"Medallion," by Gluck (August 13, 1895 - January 10, 1978), depicts the artist (right) and their lover, Nesta Obermer, 1937. Born into a wealthy British family as Hannah Gluckstein, Gluck rose to prominence in the 1920s and 1930s for portraits and floral prints. From the start of Gluck's career, they insisted on being referred to only as Gluck--"no prefix, suffix, or quotes"--and they resigned from an artists' cooperative that identified the artist as "Miss Gluck." Gluck showed their work only at solo exhibitions, refusing to identify with other artists, particular schools of art, or artistic movements. Gluck is best known for "Medallion" (1937) (pictured), a dual portrait with Nesta Obermer. According to biographer Diana Souhami, the artist was inspired after they attended a production of Mozart's "Don Giovanni" with Obermer: "...they sat in the third row and [Gluck] felt the intensity of the music fused them into one person and matched their love." "Medallion" later was used as the cover of a popular edition of Radclyffe Hall's "The Well of Loneliness." In the 1950s, fueled by dissatisfaction with the quality of available artist's paints, Gluck started a decades-long campaign to increase quality that led ultimately to the British Standards Institution adopting a new standard for oil paints. Gluck died on January 10, 1978, at the age of eighty-two. #lgbthistory #lgbtherstory #lgbttheirstory #lgbtpride #QueerHistoryMatters #HavePrideInHistory #Gluck
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  • lgbt_history"Medallion," by Gluck (August 13, 1895 - January 10, 1978), depicts the artist (right) and their lover, Nesta Obermer, 1937. Born into a wealthy British family as Hannah Gluckstein, Gluck rose to prominence in the 1920s and 1930s for portraits and floral prints. From the start of Gluck's career, they insisted on being referred to only as Gluck--"no prefix, suffix, or quotes"--and they resigned from an artists' cooperative that identified the artist as "Miss Gluck." Gluck showed their work only at solo exhibitions, refusing to identify with other artists, particular schools of art, or artistic movements. Gluck is best known for "Medallion" (1937) (pictured), a dual portrait with Nesta Obermer. According to biographer Diana Souhami, the artist was inspired after they attended a production of Mozart's "Don Giovanni" with Obermer: "...they sat in the third row and [Gluck] felt the intensity of the music fused them into one person and matched their love." "Medallion" later was used as the cover of a popular edition of Radclyffe Hall's "The Well of Loneliness." In the 1950s, fueled by dissatisfaction with the quality of available artist's paints, Gluck started a decades-long campaign to increase quality that led ultimately to the British Standards Institution adopting a new standard for oil paints. Gluck died on January 10, 1978, at the age of eighty-two. #lgbthistory #lgbtherstory #lgbttheirstory #lgbtpride #QueerHistoryMatters #HavePrideInHistory #Gluck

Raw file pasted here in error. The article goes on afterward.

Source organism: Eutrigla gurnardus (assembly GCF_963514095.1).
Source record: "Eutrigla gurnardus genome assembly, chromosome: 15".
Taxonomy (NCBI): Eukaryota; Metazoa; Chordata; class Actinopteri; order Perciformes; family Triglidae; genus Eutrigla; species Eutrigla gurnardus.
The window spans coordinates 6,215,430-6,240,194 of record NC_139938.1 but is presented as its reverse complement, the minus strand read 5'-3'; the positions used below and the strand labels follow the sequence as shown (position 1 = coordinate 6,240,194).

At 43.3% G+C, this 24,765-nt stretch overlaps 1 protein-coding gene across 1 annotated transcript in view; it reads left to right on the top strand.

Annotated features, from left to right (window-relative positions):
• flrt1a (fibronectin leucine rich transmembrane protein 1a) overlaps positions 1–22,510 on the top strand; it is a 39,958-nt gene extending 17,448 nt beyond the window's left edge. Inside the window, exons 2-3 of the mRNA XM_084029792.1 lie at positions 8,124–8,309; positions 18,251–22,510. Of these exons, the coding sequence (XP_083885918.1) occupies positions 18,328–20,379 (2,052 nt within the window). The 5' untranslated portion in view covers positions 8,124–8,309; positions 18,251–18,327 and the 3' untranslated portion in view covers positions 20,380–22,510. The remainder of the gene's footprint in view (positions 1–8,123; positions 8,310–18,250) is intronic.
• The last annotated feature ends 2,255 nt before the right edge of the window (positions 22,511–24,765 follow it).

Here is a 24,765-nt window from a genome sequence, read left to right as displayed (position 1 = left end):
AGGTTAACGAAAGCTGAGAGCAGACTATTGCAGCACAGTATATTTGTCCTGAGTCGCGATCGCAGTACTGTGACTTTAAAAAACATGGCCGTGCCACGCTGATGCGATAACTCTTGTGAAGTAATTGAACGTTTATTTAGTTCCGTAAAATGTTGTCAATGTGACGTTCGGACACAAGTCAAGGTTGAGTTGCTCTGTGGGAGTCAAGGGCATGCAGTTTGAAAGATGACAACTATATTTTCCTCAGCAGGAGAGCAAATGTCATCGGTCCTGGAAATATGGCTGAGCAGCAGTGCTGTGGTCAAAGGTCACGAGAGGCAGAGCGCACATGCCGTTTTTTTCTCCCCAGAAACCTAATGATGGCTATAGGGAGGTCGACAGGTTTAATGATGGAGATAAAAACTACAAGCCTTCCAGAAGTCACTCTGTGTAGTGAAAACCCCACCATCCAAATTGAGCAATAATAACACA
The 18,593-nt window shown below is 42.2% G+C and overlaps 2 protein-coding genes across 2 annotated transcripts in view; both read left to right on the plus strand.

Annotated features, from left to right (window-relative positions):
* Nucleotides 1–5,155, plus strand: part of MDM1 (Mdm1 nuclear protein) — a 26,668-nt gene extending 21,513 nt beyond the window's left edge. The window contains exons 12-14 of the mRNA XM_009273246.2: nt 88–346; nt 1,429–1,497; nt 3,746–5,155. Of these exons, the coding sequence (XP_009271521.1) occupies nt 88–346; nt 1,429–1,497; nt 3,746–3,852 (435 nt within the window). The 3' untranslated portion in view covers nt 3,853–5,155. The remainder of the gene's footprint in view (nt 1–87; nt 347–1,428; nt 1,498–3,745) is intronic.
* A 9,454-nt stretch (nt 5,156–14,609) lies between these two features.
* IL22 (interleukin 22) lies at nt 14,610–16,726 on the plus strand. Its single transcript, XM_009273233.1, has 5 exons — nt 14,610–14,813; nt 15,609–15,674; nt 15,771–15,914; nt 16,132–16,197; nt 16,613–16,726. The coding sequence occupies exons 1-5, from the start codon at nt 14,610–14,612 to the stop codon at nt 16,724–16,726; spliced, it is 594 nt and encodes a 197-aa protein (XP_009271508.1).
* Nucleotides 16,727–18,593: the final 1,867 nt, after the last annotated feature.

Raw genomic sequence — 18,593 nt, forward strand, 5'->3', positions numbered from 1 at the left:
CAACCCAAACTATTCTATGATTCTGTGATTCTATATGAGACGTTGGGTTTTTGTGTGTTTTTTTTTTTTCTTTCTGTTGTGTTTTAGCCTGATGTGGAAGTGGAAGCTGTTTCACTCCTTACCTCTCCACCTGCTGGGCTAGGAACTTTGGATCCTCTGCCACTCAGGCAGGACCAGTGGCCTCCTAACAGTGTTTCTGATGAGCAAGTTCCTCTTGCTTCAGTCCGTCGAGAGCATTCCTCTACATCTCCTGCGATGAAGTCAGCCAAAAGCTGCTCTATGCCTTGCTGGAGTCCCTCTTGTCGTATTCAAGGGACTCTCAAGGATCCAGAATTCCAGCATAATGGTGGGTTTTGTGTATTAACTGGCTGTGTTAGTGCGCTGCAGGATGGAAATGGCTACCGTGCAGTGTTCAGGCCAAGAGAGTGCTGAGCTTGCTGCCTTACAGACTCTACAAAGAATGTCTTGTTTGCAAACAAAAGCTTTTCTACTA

• harrowingHave loved this images for always 💛
  • anitacocktail2Beautiful ❤️
  • kruekutz@hanukhanuk
  • blackwalnutcollective@izzy______ ❤️
  • chiaroscurokid@itsniamhagain @thehobsonion
  • itsniamhagain@chiaroscurokid 😯😍
  • mechrissmithGorgeous!🌸❤
  • j_r0bertsGreat and inspirational post 😀😀Not to be that guy (or that androgenous queer bitch in my case) but shouldn't you refer to gluck as "they" rather than "her"
  • lgbt_history@j_r0berts we used the feminine pronoun because we saw no evidence that Gluck identified as anything other than female (Gluck would not have been alone in an aversion to "Miss"), though we weren't entirely confident. We realize now that, where we're not entirely confident, we should err on the side of neutrality. So, you're right, duly noted, and thank you.
  • timmccarronSo interesting @ran_handle
  • ran_handleSuper cool @timmccarron
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